While I was at NYCC this year, I came across the Belle & Blade Video booth and knew I found my new best friend. They had a ton of swashbuckling movies and some books. Two of the books I picked up where by L. Ron Hubbard (yup, that one) — Under the Black Ensign and Mister Tidwell, Gunner. Both are super fast reads, short novellas of barely 100 pages (including the glossary at the end). Since I was taking the bus from NYC back to Boston I had plenty of time to read the book (and also nap).
Under the Black Ensign is set in 1680 and was first published in the August 1935 issue of Five Novels Monthly magazine. It reads like an Errol Flynn movie from the 1930s. It’s super quick pace. Our hero is a Mister Thomas Bristol, formerly the first mate on the good ship Randolph. But during shore leave he’s pressed into service aboard the HMS Terror, where he’s accused of attempted murder of the Lord High Governor. He’s sentenced to 100 lashes, but thanks to the grace of Poisedon, the Terror is attacked by pirates. The pirates overwhelm the crew of the Terror. Naturally, Bristol bails on the people who were about to hand him a death sentence and he joins the pirates. He remains aboard the Terror as a pirate where he meets a fifteen-year-old boy James — a bit young for piracy, Bristol muses. Not to give too much away but Bristol quickly finds himself in a duel with Ricaldo. He kills Ricaldo, and subsequently sentenced to being marooned on a deserted island with just a bottle of water, a pistol, some powder, and one shot.
And all that happens within in forty pages of the book. You like fast paced stories? There you go right there.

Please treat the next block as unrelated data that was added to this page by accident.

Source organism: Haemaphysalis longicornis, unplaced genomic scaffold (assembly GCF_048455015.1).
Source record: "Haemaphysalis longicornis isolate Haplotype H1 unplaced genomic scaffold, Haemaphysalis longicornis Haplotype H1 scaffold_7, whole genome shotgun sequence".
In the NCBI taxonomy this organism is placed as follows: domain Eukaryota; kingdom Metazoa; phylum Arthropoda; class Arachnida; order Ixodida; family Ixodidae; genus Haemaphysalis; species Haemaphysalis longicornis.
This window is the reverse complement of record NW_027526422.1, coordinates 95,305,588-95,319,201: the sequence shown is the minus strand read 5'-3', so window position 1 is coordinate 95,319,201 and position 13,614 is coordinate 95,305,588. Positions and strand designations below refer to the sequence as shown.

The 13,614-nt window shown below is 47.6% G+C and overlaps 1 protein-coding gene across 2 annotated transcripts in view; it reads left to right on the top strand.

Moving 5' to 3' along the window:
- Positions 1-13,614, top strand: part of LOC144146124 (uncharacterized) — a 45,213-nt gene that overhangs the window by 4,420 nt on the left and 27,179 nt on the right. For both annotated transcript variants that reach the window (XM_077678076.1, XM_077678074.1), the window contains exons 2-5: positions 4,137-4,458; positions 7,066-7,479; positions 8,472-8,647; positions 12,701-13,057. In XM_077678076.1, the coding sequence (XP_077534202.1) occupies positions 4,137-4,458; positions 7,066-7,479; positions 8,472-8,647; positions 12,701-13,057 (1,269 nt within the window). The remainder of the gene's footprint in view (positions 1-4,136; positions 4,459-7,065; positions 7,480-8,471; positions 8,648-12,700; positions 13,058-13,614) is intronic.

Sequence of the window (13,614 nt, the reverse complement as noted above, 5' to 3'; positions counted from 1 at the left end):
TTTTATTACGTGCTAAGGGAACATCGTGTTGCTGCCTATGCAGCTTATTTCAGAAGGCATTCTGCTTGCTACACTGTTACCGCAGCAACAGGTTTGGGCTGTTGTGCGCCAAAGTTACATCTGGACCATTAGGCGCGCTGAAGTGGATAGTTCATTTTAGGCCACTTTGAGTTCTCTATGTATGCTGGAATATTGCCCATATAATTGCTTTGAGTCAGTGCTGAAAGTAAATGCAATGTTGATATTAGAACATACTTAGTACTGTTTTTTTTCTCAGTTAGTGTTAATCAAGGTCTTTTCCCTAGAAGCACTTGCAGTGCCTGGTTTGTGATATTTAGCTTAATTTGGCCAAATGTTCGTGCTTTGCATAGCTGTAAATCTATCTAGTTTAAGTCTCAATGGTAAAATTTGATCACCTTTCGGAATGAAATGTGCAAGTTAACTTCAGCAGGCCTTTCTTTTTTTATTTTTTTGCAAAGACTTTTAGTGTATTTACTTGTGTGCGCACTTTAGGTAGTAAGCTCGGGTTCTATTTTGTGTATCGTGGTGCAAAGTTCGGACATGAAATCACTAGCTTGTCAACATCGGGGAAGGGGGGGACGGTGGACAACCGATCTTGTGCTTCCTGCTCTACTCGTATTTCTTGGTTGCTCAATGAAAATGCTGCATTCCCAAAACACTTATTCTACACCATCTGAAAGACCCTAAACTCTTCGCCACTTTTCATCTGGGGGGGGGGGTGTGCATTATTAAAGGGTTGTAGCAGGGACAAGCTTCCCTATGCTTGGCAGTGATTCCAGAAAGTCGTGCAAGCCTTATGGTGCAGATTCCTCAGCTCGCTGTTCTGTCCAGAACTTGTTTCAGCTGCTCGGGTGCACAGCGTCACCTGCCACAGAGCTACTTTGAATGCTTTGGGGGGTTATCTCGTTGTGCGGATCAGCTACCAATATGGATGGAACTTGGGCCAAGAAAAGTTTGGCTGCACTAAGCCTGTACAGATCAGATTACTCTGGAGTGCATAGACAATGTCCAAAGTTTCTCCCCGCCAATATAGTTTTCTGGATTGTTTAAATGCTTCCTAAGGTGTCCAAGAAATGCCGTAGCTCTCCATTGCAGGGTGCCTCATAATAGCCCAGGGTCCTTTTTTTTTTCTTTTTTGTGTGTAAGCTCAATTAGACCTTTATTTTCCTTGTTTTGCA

Bristol eventually escapes his terrible fate on the island, and begins his own career as a ruthless but just pirate. All the while he plots on his revenge on the the Lord High Governor and his puppet captain who pressed him into service originally and sentenced him to 100 lashes, culminating with a large sea battle at the end and sword play on land.
It’s a fun story and, as I said, a very quick read. There’s not a lot in terms of character development. How the characters are on page 1 are more or less how they are on page 100. Like many stories of the era, Bristol’s love interest is a bit of a plot device in the book. It’s not nearly as bad as other stories from this time. She’s does have a moment or two where she seems more than a damsel in distress — she’s active in saving Bristol, though she’s passive in her own rescue. *shrugs* And sometimes the fight scenes are way to brief. People surrender a lot faster than I’d personally like in a story like this. Personal preference.
What I also like about this are the illustrations. They’re simple but fun, and add to the charm of the pulp fiction and swashbuckling genre. I will admit that the how the slaves are drawn are a bit iffy at best in terms of it’s PC. Oh 1930s…. yeaaa….